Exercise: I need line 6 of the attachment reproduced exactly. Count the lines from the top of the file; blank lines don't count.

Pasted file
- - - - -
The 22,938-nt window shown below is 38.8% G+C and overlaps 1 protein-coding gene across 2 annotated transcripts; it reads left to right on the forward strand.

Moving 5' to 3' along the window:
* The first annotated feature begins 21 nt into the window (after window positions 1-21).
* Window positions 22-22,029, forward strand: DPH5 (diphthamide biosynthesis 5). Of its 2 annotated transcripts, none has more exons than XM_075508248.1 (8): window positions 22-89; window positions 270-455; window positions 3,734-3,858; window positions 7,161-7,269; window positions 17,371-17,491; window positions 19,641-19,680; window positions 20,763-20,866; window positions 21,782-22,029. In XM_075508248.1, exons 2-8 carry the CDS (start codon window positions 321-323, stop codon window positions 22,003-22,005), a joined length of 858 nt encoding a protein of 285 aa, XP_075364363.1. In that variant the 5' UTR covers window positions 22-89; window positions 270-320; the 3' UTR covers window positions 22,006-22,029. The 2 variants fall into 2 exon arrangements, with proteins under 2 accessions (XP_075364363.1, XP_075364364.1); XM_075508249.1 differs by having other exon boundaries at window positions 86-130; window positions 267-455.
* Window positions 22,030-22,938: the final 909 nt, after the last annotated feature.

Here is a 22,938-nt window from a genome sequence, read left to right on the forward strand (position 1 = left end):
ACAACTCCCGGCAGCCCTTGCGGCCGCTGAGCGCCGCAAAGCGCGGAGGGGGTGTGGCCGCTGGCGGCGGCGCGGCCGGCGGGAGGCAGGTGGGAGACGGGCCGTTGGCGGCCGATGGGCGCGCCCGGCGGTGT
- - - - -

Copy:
Here is a 22,938-nt window from a genome sequence, read left to right on the forward strand (position 1 = left end):